In parallel with swift economic growth, energy demand and consumption grow at a faster rate. Like other countries, Malaysia heavily relies upon fossil fuels as their primary energy source in generating electricity. At production level in 2005, it is proven that oil reserves in Malaysia are expected to last another 19 years while natural gas reserves are expected to last for about 33 years (“Apec energy demand,”). Hence, a crucial move needs to be done to diverse energy source in order to delay the energy depletion as well as to meet the current energy demand.
Referring to Figure 1.1, Malaysiaââ‚¬â„¢s primary energy demand is projected grow at an annual rate of 3.5 percent, to reach 146.7Mtoe in 2030, a 2.6-fold increase from 2002. Energy demand continues to rise in order to meet the rising electricity demand (“Apec energy demand,”).
In addition, combustion of fossil fuel in electricity generation contributes significantly to air pollution as it emits greenhouse gases which lead to global warming. Referring to Figure 1.2, electric power consumption (kWh per Capita) in Malaysia was reported at about 800 in 1985, at 3428 in 2008 and finally risen up to 3613.53 in 2009 (“Electric power consumption,” ). This also indicates that the rate of GHGs emission rises over years. Some renewable energy sources such as solar energy, hydropower and biomass are promising alternative energy sources in reducing the dependency of fossil fuel and to diversify energy sources, as well as to reduce pollution to the environment.
The future success of bioenergy developments in Malaysia depend on many factors, such as the policy framework conditions, the availability of suitable and high efficient conversion technologies, the long term and cost effective biomass fuels supply security, and the impacts on environmental and social issues.
Malaysia is a tropical country and the climate is providing an excellent environment for biomass production. Also, Malaysia is known as one of the leading producers of paddy and is endowed with abundance of agricultural biomass resources. Bioenergy is the most important renewable energy in use today. The demand for biomass as energy source will inevitably increase over time, putting pressure on fuel supply security and associated topics. If sustainability requirements do not receive the necessary consideration, this pressure might affect pricing for agricultural products and food security supply aspects too. For this reason, the use of agricultural residues as energy sources offers a promising opportunity to promote the future development of bioenergy utilisation. Since using agricultural residues as energy sources will not interfere with food security, such fuels will meet the requirements for a future sustainable based energy supply.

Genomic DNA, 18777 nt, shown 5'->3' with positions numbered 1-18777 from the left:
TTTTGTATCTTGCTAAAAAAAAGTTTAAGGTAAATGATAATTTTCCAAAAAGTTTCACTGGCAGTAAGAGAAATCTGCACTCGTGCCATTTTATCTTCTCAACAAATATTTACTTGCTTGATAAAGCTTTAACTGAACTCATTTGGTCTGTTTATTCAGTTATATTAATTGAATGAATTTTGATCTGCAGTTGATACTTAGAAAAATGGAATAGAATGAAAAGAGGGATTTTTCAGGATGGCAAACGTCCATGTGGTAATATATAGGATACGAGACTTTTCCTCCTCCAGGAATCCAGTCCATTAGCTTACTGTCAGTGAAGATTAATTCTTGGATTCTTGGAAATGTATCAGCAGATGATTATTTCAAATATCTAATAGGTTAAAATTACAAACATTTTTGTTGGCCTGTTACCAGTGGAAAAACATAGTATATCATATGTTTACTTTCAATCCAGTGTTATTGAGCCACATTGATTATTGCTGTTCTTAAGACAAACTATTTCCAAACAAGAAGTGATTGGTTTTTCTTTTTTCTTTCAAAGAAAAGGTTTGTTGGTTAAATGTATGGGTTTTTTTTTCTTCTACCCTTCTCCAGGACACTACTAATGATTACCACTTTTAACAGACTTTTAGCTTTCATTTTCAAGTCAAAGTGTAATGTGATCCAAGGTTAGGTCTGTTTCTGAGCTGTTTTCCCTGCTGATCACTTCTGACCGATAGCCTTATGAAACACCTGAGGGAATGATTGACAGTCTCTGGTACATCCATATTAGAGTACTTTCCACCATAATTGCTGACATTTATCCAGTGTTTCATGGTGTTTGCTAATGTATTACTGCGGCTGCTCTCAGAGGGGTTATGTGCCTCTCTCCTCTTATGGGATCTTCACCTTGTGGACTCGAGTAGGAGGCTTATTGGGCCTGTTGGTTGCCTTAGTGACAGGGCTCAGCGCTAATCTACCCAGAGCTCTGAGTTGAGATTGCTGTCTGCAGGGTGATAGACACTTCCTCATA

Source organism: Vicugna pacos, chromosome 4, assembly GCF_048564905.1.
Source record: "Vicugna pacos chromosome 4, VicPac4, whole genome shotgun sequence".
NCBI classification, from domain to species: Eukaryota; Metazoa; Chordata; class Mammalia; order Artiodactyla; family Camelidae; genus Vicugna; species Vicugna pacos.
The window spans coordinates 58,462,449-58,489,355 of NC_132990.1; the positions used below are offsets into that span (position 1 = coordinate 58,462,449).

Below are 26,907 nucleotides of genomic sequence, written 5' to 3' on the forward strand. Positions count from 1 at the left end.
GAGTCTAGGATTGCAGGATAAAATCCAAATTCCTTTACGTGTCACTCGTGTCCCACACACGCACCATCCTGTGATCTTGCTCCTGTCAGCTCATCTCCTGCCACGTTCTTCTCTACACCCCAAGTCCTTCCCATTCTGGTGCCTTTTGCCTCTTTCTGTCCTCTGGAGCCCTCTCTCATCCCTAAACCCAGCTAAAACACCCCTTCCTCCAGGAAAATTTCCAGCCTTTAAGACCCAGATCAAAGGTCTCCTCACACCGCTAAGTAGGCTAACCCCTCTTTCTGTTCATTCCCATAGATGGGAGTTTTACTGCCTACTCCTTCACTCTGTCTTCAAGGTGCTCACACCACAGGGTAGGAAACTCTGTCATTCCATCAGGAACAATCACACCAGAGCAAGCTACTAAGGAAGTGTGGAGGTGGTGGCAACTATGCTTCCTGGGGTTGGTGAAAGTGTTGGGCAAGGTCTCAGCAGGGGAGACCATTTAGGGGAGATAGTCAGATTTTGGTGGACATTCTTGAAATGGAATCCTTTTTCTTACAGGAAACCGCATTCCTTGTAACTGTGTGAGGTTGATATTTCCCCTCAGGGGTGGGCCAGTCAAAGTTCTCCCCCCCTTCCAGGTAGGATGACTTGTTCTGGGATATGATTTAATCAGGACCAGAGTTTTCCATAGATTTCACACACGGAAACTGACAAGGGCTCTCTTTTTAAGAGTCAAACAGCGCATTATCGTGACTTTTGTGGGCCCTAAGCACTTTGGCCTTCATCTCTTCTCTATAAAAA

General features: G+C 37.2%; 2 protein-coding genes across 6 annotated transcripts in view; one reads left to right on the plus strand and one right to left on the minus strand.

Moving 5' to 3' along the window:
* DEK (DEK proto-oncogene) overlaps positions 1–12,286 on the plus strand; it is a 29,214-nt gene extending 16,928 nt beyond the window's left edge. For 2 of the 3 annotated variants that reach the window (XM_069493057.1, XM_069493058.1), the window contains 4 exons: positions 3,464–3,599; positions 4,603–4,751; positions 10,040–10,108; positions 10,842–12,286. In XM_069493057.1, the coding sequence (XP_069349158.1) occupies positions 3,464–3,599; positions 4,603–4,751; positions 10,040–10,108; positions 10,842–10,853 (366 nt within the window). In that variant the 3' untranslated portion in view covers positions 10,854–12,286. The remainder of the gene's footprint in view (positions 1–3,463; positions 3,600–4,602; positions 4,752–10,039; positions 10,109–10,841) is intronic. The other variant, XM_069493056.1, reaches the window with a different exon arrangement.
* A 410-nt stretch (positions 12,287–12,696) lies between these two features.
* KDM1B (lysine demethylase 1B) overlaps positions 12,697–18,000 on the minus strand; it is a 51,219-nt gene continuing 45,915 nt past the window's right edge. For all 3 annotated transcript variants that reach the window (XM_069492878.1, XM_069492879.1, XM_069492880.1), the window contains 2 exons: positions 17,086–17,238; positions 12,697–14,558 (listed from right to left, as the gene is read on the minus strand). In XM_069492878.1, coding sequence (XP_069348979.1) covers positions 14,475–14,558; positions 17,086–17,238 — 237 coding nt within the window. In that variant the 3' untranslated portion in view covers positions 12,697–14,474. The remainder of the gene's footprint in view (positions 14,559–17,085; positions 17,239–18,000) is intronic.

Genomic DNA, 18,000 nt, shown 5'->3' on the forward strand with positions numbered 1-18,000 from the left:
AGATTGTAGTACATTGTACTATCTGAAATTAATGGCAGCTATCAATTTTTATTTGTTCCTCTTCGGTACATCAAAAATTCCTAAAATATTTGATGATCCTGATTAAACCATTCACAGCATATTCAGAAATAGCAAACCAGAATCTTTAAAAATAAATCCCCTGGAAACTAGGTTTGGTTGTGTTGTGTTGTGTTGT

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Normally, paddy cultivation leaves a huge amount of paddy waste such as paddy straws and paddy husks. Although there are a few methods in reusing paddy straws, such as animal feed, cooking fuel, a significant amount of paddy straw remains unused and in order to get rid of the paddy waste, open burning of paddy waste is the most common way, contributing environmental and safety issues, such as air pollution and fire disaster. However, paddy waste is a very useful organic material in producing biogas through anaerobic digestion, thus providing an alternative use and mitigating the pollution problems.
In order to utilise biogas produced by paddy waste, conversion techniques have to be technically efficient, economically competitive and environmentally friendly.
Biogas and its Potential of Paddy Waste
Biogas is generated by the digestion of biodegradable organic wastes in the absence of oxygen, so called anaerobic process. A range of organic wastes can be used as raw materials for the production of biogas; they are agricultural wastes, animal manure, sewage sludge and many more. The major component of biogas, which is methane, is nowadays considered as one of the most important source of energy for heating and electricity generation as well as vehicle fuel.
Aims and Objectives
As a whole, the aim of this project is to study the production and utilisation of biogas from paddy waste. Several specific objectives are listed as follows:
To review current status of energy demand and consumption in Malaysia.
To understand the technologies available for biomass power plant, develop and incorporate a concept of sustainable process in the current technologies.
To determine process equipments sequence and create process flow diagram.
To perform process mass balances through the simulation of the entire system.
To access safety and health factors in designing and minimise impacts to the environment.
To consider other factors for a successful and sustainable system and operation.
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